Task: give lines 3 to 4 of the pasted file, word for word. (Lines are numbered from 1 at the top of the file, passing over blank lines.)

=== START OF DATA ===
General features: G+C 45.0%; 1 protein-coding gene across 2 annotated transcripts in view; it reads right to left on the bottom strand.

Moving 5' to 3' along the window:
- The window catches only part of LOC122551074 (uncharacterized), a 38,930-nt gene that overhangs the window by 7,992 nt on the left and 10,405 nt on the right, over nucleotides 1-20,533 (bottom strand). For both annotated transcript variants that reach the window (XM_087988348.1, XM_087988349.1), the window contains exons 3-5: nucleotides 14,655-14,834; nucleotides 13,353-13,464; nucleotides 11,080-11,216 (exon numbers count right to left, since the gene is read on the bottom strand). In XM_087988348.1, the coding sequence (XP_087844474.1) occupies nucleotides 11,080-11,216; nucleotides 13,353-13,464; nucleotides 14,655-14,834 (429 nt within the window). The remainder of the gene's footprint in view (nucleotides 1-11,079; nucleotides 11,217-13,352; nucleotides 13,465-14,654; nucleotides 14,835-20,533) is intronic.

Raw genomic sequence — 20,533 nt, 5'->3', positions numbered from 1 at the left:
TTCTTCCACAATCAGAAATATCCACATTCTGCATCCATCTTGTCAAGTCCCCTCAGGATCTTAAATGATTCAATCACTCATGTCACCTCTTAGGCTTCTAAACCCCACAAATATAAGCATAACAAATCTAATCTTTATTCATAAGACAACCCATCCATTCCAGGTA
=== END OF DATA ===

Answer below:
- The window catches only part of LOC122551074 (uncharacterized), a 38,930-nt gene that overhangs the window by 7,992 nt on the left and 10,405 nt on the right, over nucleotides 1-20,533 (bottom strand). For both annotated transcript variants that reach the window (XM_087988348.1, XM_087988349.1), the window contains exons 3-5: nucleotides 14,655-14,834; nucleotides 13,353-13,464; nucleotides 11,080-11,216 (exon numbers count right to left, since the gene is read on the bottom strand). In XM_087988348.1, the coding sequence (XP_087844474.1) occupies nucleotides 11,080-11,216; nucleotides 13,353-13,464; nucleotides 14,655-14,834 (429 nt within the window). The remainder of the gene's footprint in view (nucleotides 1-11,079; nucleotides 11,217-13,352; nucleotides 13,465-14,654; nucleotides 14,835-20,533) is intronic.

Raw genomic sequence — 20,533 nt, 5'->3', positions numbered from 1 at the left: